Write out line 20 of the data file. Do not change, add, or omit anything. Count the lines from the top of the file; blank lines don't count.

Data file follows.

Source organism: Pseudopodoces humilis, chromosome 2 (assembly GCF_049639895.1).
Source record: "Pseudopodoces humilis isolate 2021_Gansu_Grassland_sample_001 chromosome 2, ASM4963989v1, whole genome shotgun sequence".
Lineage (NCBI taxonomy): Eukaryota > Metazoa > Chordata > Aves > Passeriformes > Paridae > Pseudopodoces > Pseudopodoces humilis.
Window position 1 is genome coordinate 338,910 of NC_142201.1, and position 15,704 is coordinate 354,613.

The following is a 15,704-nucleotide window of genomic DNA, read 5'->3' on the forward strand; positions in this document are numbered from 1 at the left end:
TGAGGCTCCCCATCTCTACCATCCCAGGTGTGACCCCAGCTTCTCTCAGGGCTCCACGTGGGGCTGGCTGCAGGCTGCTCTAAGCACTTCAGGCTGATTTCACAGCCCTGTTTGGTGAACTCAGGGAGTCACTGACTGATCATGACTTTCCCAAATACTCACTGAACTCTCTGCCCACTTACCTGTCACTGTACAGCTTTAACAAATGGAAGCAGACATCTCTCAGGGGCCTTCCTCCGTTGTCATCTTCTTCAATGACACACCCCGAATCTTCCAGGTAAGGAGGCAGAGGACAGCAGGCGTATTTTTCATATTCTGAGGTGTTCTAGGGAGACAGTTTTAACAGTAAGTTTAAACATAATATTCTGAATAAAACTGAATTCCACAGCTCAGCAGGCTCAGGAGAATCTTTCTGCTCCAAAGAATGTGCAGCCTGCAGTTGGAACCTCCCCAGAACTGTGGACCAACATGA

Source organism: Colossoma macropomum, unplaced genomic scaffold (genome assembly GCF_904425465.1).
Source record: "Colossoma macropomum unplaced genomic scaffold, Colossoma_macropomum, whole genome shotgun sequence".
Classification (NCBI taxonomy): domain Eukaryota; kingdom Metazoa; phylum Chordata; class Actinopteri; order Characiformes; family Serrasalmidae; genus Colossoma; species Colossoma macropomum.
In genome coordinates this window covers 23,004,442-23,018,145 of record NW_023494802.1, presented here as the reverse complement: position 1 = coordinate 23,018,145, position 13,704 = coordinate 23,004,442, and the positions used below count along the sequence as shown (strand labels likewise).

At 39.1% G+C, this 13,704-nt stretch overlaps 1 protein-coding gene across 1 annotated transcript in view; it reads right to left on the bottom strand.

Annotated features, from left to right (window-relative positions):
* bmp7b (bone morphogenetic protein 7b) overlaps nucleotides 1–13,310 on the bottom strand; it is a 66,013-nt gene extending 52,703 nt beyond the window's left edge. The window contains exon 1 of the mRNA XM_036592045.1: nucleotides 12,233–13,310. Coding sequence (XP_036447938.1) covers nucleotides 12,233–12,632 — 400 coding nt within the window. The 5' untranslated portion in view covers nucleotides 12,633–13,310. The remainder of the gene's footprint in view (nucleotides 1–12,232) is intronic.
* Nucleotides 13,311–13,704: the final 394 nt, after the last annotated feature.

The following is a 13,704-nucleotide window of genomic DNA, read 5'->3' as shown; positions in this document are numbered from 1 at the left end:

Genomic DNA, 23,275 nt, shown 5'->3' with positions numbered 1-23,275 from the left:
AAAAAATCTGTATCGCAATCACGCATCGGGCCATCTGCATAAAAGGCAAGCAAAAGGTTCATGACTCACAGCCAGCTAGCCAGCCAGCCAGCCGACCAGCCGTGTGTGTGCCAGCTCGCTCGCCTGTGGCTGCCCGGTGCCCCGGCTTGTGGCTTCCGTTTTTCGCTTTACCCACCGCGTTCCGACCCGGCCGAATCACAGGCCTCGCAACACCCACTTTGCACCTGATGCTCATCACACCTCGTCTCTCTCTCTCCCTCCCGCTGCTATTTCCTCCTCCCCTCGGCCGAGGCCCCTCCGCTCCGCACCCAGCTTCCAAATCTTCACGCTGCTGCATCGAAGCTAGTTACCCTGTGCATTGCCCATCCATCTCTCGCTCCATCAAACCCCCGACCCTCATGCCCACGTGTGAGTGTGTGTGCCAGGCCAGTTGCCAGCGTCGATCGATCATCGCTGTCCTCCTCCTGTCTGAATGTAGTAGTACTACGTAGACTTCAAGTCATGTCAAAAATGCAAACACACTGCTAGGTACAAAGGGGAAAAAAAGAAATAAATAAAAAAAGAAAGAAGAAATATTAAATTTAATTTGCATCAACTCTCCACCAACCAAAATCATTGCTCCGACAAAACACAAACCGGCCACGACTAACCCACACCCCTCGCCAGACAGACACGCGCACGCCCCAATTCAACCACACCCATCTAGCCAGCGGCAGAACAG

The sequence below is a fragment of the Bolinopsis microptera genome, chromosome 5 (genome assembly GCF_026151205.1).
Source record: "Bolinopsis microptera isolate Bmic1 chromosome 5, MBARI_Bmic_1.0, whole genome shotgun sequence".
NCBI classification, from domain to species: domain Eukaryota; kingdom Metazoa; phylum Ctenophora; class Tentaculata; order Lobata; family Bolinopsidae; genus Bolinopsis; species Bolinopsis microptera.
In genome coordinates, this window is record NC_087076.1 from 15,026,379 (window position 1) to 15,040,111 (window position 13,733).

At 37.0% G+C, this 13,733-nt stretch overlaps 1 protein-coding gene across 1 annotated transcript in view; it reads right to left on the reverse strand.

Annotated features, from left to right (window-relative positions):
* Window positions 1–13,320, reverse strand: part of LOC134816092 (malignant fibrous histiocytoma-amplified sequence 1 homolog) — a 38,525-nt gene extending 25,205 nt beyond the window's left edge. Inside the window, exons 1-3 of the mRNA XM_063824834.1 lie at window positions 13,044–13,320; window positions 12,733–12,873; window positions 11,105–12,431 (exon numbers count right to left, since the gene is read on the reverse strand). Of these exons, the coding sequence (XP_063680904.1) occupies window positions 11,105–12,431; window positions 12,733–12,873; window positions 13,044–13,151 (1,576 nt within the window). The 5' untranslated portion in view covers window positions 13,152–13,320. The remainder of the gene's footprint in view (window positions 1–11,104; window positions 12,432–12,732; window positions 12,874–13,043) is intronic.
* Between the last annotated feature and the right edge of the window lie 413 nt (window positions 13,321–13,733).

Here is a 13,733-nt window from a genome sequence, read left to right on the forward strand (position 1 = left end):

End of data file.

NCBI classification, from domain to species: domain Eukaryota; kingdom Metazoa; phylum Ctenophora; class Tentaculata; order Lobata; family Bolinopsidae; genus Bolinopsis; species Bolinopsis microptera.